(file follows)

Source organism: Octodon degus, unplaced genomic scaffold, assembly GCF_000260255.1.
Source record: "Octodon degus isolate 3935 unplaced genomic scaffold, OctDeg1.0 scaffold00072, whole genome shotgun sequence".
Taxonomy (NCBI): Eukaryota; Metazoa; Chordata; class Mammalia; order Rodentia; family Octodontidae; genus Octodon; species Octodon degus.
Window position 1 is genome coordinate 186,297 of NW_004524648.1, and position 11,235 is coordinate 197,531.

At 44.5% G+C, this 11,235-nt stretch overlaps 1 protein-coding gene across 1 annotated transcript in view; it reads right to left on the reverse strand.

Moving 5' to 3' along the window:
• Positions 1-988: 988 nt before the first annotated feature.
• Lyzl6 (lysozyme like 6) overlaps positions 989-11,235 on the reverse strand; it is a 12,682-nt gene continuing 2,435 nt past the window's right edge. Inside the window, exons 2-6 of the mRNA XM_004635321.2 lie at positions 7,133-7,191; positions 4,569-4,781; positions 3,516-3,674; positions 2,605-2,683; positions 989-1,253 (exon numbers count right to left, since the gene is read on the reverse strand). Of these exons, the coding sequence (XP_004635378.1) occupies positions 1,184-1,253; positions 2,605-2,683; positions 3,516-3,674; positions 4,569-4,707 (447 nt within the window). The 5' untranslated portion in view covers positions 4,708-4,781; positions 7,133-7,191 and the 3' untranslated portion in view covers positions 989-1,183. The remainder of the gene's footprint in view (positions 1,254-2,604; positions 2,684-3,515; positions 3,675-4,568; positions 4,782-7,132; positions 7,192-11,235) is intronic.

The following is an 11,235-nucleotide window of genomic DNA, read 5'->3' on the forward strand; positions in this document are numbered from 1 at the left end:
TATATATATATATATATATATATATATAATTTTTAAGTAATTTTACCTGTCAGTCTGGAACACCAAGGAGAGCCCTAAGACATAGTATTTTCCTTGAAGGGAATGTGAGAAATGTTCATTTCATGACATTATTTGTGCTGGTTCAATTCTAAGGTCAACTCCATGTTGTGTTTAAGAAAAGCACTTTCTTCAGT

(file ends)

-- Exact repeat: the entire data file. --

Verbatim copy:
Source organism: Octodon degus, unplaced genomic scaffold, assembly GCF_000260255.1.
Source record: "Octodon degus isolate 3935 unplaced genomic scaffold, OctDeg1.0 scaffold00072, whole genome shotgun sequence".
Taxonomy (NCBI): Eukaryota; Metazoa; Chordata; class Mammalia; order Rodentia; family Octodontidae; genus Octodon; species Octodon degus.
Window position 1 is genome coordinate 186,297 of NW_004524648.1, and position 11,235 is coordinate 197,531.

At 44.5% G+C, this 11,235-nt stretch overlaps 1 protein-coding gene across 1 annotated transcript in view; it reads right to left on the reverse strand.

Moving 5' to 3' along the window:
• Positions 1-988: 988 nt before the first annotated feature.
• Lyzl6 (lysozyme like 6) overlaps positions 989-11,235 on the reverse strand; it is a 12,682-nt gene continuing 2,435 nt past the window's right edge. Inside the window, exons 2-6 of the mRNA XM_004635321.2 lie at positions 7,133-7,191; positions 4,569-4,781; positions 3,516-3,674; positions 2,605-2,683; positions 989-1,253 (exon numbers count right to left, since the gene is read on the reverse strand). Of these exons, the coding sequence (XP_004635378.1) occupies positions 1,184-1,253; positions 2,605-2,683; positions 3,516-3,674; positions 4,569-4,707 (447 nt within the window). The 5' untranslated portion in view covers positions 4,708-4,781; positions 7,133-7,191 and the 3' untranslated portion in view covers positions 989-1,183. The remainder of the gene's footprint in view (positions 1,254-2,604; positions 2,684-3,515; positions 3,675-4,568; positions 4,782-7,132; positions 7,192-11,235) is intronic.

The following is an 11,235-nucleotide window of genomic DNA, read 5'->3' on the forward strand; positions in this document are numbered from 1 at the left end:
TATATATATATATATATATATATATATAATTTTTAAGTAATTTTACCTGTCAGTCTGGAACACCAAGGAGAGCCCTAAGACATAGTATTTTCCTTGAAGGGAATGTGAGAAATGTTCATTTCATGACATTATTTGTGCTGGTTCAATTCTAAGGTCAACTCCATGTTGTGTTTAAGAAAAGCACTTTCTTCAGT